NY MTA The Latest Public Transportation Group To Declare It Owns Facts
from the sigh dept
What is it with public transportation groups? Over the past year or so we’ve seen time and time again that these companies seem to think they own the data on their schedules, and have come down hard on anyone who supplies an iPhone app that gives people good schedule info. The reason many public transportation groups do this is they think they can make some money licensing the data, but this is silly. If an individual or a hobbyist can provide better data in a better format to users, that just encourages more people to actually buy tickets for the train ride, which is what you would think these train operators would want.
The latest example of this battle, sent in by Anthony Townsend, is the MTA in NY making life difficult for a guy who created a scheduling app for the Metro North train line. The guy also happens to have a blog about Metro North, that he’s used to draw attention to problems with the service. That seems to have upset the MTA people, who claimed his site was “pretending to be an official MTA website.” He pointed out how ridiculous that was, since most of the blog posts were highly critical of the MTA. Any reader would quickly recognize that it was not an official site.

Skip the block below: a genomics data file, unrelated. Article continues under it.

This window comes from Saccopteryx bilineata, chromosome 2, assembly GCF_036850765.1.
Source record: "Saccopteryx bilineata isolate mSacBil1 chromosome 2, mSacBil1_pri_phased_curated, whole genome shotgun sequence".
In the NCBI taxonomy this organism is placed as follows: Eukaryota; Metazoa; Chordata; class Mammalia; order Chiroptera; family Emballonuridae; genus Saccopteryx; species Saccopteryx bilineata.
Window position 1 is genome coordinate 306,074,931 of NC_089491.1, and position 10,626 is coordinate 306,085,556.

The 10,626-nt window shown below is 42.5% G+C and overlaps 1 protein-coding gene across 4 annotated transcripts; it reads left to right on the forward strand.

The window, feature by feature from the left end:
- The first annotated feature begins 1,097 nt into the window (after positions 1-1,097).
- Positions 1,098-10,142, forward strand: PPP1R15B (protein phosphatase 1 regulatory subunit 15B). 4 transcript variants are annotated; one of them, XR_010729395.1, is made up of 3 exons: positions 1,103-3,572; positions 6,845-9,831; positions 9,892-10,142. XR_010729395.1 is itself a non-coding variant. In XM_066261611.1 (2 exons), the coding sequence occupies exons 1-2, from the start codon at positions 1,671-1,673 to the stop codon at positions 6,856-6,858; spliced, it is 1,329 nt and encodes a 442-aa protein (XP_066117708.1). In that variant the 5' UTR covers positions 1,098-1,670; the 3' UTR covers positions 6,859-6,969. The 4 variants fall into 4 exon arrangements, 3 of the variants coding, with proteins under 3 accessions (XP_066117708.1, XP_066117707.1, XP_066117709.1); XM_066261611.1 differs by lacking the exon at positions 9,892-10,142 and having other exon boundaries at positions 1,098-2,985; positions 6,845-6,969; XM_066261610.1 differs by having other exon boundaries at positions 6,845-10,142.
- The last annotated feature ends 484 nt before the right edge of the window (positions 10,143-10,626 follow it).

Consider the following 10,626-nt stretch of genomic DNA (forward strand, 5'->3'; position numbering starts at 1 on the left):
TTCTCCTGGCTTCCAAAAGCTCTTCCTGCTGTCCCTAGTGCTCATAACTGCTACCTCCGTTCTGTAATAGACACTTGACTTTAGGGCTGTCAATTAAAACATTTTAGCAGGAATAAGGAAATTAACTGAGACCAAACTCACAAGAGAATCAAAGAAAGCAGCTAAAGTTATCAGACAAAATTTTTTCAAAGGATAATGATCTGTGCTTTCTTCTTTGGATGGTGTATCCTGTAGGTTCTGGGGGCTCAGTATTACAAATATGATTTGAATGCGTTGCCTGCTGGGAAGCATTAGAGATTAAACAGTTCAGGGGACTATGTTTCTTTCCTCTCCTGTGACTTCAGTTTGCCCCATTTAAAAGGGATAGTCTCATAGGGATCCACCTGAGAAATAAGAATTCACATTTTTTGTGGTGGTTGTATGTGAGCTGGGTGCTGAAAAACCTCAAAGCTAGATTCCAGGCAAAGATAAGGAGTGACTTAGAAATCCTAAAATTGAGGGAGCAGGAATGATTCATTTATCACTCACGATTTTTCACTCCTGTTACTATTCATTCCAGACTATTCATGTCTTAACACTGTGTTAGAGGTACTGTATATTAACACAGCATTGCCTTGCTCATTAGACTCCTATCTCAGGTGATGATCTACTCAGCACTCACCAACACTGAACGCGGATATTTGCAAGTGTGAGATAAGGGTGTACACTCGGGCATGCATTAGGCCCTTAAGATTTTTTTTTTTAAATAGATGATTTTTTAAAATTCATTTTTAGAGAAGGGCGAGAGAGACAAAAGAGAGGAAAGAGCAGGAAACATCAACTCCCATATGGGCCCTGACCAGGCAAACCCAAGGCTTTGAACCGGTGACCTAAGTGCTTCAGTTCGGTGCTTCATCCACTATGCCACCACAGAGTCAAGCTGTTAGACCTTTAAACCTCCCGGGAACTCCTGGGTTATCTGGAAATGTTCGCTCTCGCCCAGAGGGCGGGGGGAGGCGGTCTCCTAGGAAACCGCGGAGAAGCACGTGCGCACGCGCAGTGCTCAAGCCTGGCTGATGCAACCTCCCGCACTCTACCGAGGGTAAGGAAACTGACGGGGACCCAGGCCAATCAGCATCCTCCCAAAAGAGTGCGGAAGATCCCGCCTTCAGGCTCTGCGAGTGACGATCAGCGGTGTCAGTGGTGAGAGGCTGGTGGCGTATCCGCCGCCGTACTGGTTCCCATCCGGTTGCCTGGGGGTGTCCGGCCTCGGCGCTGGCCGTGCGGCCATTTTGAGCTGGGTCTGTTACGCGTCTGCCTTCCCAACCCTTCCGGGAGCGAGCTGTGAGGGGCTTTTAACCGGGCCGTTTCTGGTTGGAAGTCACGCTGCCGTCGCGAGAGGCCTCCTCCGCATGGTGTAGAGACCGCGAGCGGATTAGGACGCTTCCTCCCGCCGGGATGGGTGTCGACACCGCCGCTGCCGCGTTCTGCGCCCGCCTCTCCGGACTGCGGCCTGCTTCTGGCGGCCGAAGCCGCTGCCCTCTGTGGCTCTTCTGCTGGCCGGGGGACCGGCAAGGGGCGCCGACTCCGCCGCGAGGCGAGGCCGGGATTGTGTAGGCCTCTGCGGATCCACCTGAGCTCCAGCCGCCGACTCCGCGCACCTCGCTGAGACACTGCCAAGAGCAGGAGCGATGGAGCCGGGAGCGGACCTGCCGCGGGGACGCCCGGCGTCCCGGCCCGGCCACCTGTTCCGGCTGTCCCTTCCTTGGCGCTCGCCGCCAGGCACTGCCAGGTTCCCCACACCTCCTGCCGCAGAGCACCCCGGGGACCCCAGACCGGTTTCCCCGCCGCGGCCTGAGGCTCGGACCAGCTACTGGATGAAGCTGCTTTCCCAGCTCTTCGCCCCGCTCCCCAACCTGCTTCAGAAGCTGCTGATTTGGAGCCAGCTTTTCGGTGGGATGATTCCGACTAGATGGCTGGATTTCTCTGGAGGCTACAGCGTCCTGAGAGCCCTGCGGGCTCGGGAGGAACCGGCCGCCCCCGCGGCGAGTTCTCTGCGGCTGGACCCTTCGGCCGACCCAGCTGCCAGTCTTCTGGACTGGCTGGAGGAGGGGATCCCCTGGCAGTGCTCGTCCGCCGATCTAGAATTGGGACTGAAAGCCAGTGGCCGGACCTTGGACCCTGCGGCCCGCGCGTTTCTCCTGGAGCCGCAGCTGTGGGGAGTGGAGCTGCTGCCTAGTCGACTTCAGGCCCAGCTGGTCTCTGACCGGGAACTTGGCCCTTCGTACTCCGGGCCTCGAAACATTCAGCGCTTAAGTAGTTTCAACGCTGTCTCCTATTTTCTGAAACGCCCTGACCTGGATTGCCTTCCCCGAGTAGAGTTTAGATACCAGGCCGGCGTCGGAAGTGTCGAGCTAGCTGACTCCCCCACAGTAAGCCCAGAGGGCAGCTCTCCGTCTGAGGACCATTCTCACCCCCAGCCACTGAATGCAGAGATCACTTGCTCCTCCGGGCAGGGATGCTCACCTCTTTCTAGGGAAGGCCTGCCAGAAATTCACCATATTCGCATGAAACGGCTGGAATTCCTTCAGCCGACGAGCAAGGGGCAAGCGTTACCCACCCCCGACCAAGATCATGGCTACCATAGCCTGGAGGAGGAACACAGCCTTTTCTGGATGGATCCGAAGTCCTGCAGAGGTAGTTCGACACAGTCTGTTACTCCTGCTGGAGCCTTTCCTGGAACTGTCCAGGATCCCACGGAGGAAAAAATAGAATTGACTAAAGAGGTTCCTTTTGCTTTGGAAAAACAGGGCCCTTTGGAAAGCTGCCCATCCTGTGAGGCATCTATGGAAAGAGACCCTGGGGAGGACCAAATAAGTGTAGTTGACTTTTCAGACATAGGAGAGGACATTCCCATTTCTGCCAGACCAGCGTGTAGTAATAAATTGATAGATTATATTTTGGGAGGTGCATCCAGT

Soon after that, though, the MTA threatened him over the scheduling app, claiming that it violates the MTA’s copyright on its data. Except… you can’t copyright facts. The MTA argues that if someone misses a train due to the guy’s info, they’ll get mad at the MTA. I’d argue that’s overblown. First, so long as the app is clear that it’s not official, there shouldn’t be much of an issue. And, honestly, how often would that sort of problem occur? The real thing is that the MTA wants to squeeze money out of the guy, and sent him a licensing agreement demanding a share of any revenue he makes, but wants him to back pay for the past year or so, plus a non-refundable $5,000 fee. It also refuses to give him any notice as to when the schedule changes. Given the MTA’s claims that they’re against the app because people might miss the train, the fact that they’re fighting him over being alerted to scheduling changes seems to make clear that the MTA is lying.
It’s difficult to see how the MTA has much of a legal leg to stand on here, but they don’t seem to have a problem being a bully against a developer who’s actually helping riders have a better experience.